Battle of Hastings rages once more - 950 years later

Clad in mediaeval garb and chain mail, aficionados of the Middle Ages gathered in East Sussex in southern England on Saturday to re-enact the Battle of Hastings, 950 years later. At the site of the pivotal event, a thousand "soldiers" representing th
PHOTO: EUROPEAN PRESSPHOTO AGENCY

Clad in mediaeval garb and chain mail, aficionados of the Middle Ages gathered in East Sussex in southern England on Saturday to re-enact the Battle of Hastings, 950 years later.

At the site of the pivotal event, a thousand "soldiers" representing the Norman invaders of William the Conqueror and the Anglo Saxons led by King Harold II gave an hour-long public rendition of the clash. Before the re-enactment, all of the participants had trained several hours a week in sword fighting.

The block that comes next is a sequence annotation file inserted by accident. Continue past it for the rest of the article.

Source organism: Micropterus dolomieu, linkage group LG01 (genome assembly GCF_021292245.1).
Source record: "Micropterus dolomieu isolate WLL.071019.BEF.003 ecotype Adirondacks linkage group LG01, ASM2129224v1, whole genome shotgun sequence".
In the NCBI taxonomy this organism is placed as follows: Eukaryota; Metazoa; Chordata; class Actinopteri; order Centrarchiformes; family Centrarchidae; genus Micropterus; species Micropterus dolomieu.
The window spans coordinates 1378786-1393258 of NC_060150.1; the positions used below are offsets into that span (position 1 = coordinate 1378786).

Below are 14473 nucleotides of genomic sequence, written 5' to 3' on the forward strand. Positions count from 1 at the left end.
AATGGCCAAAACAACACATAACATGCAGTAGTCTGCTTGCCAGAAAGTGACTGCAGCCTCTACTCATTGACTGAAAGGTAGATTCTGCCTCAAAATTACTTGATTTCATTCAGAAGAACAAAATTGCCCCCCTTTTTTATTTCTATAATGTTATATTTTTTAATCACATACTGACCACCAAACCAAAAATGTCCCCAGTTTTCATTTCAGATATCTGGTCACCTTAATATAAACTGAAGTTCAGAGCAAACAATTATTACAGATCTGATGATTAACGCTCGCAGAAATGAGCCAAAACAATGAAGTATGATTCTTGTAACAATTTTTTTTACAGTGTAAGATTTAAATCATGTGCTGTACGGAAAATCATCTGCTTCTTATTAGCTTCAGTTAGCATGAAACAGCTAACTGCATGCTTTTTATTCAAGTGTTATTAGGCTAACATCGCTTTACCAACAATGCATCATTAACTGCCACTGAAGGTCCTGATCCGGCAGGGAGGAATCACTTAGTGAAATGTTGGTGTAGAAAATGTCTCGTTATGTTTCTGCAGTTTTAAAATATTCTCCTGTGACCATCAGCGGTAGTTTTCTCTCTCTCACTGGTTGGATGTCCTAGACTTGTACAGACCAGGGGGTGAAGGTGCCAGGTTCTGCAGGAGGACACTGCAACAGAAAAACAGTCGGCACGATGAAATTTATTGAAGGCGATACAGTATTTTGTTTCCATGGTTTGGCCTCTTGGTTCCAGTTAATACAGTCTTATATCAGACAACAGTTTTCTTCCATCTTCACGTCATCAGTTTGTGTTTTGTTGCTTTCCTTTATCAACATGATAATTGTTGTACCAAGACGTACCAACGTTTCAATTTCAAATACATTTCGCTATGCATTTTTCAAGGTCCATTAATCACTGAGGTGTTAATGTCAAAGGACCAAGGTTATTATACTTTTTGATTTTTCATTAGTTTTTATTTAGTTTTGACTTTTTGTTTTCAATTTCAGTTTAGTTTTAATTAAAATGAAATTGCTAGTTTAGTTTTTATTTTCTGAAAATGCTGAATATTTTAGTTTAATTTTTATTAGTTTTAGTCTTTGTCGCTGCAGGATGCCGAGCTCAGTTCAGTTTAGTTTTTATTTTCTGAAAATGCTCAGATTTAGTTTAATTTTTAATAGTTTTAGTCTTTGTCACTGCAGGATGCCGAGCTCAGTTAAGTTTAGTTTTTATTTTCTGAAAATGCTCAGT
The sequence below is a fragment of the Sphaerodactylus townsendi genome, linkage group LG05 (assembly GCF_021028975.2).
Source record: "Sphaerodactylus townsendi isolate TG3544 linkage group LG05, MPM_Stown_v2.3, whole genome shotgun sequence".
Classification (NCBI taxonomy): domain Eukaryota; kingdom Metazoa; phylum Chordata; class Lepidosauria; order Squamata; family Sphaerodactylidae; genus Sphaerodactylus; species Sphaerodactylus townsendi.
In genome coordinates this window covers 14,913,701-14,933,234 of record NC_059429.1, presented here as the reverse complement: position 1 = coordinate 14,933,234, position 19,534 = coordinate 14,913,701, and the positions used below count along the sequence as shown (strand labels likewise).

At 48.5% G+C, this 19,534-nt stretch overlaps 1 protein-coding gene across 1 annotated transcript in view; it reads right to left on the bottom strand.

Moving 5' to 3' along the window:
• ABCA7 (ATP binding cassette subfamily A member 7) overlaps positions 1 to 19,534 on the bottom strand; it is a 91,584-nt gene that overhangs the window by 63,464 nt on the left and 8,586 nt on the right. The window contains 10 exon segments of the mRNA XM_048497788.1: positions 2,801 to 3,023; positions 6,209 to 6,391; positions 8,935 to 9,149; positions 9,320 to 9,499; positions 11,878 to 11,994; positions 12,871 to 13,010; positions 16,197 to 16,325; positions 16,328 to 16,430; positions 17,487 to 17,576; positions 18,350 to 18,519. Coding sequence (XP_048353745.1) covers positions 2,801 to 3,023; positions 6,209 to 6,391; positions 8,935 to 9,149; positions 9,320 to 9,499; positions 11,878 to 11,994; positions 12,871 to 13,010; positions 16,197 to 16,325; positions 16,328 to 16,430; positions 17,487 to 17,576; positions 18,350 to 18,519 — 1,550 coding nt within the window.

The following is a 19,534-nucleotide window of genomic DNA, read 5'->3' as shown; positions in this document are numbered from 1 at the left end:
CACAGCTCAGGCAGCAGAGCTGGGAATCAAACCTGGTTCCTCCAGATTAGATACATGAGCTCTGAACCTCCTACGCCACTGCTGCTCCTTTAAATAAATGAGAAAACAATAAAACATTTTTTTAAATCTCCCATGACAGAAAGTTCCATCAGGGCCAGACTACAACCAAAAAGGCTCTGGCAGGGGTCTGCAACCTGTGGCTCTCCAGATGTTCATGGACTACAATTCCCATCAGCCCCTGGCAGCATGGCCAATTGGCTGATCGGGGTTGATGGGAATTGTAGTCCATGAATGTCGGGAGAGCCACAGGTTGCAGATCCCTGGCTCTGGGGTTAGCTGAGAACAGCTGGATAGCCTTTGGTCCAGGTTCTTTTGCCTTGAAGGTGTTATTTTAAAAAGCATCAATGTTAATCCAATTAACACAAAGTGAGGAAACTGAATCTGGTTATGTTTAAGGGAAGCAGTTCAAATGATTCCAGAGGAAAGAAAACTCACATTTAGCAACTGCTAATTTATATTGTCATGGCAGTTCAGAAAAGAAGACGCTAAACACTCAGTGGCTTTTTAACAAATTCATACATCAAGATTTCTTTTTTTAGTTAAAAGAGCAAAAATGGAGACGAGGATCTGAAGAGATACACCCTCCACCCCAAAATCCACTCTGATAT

Except for a row of portable toilets and a BBC camera, everything immediately surrounding the area was as it would have been on Oct 14, 1066.

The battle was a decisive moment in English history, with Harold's death in the onslaught ushering in a period of Norman rule as William seized the throne.

A version of this article appeared in the print edition of The Straits Times on October 17, 2016, with the headline 'Battle of Hastings rages once more - 950 years later'. Print Edition | Subscribe